Let’s face it, since Jacob’s Creek got rid of Andre’s musings on life, death and pecuniary interest, the Open’s never been the same. Maybe we can get him back here for one last on-court bow in the Wimbledon wig, if, of course, the wind is blowing from the right quarter.
Then there were the Aussies. Stosur and Dellacqua crashed early, but the boys kicked on.
There was the Tomic show, always entertaining and he’s good for a quip, and the new kid on the block, Nick Kyrgios. He’s got the game, the haircut and the attitude, and nation hopes the kid can pull off a slam.
After trouncing the kid, however, the dour Murray let slip Kyrgios has only won a solitary tour match outside a Slam. (Two, actually.) Surely not!
The kid’s got good management – none other than IMG – and enough forgivable racquet-breaking grunge to pocket a packet from sponsors over the next 10 years. He knocked off Nadal at Wimbledon, but Murray was just too classy.
The highlight was Thanasi Kokkinakis’ lap of honour after knocking out Ernests Gulbis. As Gulbis waited at the net Kokkinakis lay flat on his back looking to the heavens. There’s been a lot of that lately in Australian sport and ‘the Kok’s’ caught the habit.
Then there was his high-five lap of honour, the headlines and the media beat-up.
By mid-week he was gone, defeated by our own Sam Groth, apparently the fastest serve on the planet.
By the end of the week, he too was gone, obviously beaten by the best return of serve this side of Uranus, and by Australia Day so too was Kyrigios.
For more than two weeks commentators seemingly competed for the most lasting one-liner since Nike apparently appropriated Gary Gilmore’s ‘just do it’ for its slogan. Gilmore (the American criminal, not the Australian cricketer) was strapped awaiting execution at the time, but the commercial imperative won out in end.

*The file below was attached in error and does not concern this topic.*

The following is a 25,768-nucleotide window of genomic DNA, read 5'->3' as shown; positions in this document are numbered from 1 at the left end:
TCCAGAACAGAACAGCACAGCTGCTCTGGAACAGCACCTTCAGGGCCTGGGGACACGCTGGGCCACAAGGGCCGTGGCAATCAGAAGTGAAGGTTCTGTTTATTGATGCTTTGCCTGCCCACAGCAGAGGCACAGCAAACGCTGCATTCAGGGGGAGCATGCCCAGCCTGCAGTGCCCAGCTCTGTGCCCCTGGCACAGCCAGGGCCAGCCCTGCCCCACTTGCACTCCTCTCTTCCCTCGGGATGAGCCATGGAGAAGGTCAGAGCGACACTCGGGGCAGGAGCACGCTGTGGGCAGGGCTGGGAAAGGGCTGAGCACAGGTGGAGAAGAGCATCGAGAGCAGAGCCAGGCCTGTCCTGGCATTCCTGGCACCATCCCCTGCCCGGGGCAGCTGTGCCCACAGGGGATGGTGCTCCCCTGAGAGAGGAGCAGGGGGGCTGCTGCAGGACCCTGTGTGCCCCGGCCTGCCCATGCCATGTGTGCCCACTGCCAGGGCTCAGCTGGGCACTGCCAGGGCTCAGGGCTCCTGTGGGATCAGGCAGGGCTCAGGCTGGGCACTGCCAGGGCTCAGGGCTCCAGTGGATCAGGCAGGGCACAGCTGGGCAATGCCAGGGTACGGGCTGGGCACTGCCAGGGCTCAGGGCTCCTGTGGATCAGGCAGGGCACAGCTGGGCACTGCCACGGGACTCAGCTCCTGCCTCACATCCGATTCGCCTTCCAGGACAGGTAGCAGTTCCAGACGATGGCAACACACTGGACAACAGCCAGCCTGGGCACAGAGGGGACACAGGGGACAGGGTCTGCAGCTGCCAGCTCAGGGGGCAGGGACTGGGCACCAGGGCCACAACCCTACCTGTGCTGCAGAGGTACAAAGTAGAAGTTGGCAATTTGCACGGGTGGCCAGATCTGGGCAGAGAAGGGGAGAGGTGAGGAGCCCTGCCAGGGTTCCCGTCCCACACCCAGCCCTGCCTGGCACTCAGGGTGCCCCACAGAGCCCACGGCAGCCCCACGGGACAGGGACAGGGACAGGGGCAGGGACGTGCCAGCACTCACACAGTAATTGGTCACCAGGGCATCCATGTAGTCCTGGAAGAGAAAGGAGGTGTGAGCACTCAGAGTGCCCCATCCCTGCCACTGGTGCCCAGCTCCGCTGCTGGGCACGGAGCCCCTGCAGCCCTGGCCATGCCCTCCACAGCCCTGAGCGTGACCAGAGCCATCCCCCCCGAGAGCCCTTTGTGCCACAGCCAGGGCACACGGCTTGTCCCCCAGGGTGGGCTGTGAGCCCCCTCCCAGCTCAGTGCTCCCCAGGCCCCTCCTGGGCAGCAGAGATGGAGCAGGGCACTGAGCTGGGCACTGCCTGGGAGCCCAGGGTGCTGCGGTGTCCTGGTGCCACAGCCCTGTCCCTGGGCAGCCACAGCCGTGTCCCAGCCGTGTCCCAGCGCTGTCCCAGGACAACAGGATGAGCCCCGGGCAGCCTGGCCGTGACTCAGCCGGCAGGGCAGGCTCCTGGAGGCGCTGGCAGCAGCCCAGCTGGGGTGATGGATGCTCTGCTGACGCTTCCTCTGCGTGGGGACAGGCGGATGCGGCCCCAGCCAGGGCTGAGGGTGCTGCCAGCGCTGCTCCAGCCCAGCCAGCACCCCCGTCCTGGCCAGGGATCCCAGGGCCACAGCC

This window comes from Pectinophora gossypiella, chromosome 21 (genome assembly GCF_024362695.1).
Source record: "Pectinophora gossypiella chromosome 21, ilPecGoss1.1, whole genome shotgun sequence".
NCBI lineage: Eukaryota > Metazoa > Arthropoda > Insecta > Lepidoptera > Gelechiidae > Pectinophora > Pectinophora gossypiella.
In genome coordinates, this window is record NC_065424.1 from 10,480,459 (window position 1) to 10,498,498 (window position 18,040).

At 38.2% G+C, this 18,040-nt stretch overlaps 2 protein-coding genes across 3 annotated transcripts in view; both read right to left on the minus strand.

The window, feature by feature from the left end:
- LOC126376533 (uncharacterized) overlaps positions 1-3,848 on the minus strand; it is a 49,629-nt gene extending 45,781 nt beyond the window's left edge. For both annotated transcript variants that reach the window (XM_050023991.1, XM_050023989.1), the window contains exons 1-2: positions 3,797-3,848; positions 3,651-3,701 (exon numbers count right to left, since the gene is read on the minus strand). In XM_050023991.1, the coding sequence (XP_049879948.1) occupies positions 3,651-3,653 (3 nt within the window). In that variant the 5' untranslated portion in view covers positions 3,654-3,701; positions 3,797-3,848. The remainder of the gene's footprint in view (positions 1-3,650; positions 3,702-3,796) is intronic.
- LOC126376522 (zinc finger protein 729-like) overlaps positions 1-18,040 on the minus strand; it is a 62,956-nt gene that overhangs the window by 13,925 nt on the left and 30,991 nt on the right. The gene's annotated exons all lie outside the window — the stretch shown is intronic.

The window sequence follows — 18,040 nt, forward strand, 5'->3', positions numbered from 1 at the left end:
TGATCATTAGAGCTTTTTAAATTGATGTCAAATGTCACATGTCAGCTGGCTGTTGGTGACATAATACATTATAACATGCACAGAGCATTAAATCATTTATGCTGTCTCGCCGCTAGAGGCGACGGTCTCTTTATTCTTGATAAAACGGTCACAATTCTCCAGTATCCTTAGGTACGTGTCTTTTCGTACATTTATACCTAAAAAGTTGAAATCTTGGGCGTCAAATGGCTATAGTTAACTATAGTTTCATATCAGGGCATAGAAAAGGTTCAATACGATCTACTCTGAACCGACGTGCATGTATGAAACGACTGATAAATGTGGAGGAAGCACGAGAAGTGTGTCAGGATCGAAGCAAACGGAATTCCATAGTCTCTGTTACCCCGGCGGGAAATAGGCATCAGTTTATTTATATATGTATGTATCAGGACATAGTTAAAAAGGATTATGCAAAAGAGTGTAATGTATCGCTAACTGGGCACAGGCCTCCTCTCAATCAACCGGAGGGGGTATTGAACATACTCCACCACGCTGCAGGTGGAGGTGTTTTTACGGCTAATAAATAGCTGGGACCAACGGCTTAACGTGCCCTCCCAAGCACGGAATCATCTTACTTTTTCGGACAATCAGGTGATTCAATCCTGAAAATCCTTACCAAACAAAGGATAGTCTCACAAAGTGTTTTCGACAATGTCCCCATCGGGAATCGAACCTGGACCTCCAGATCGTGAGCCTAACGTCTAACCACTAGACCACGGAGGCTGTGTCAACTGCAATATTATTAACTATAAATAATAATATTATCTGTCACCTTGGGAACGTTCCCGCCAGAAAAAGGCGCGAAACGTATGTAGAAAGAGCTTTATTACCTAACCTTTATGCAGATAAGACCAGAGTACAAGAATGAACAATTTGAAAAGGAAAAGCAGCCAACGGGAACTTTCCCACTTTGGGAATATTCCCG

Bruce McAvaney pulled it off. The doyen of the inconsequential statistic briefly morphed into Hunter S Thompson during a close match and started talking about fans being ‘off-their-face’.
As I passed the Keith Urban tent last week to the sounds of Boom Crash Opera and ‘Daryl’ singing The Horses, I thought of Thompson’s report on the 1970 Kentucky Derby. Like Thompson, I was at the Park to watch ‘the beasts’ – the human ones – and find out what made the “atavistic culture” of the Open click.
Despite the drama of Novak’s on-court collapses, Andy’s endless tortured looks, and Serena’s latest burst of humanity, I probably should have stayed in a pool at a pub with a cocktail, and made the whole thing up.
A quick glance of any media website offered the Surreal Housewives of Melbourne, a couple of local tattooed footballers, a few fly-in-fly-out Hollywood types, and Kenny ‘Coward of the County’ Rodgers.
It was my ‘off-my-face’ moment.
The Open’s the best example of atavism we’ve got on the sporting calendar. Can’t wait till it hits town next year to see what it serves up in the celebs’ tent.
Dr Tom Heenan writes on sport and teaches sports studies at Monash University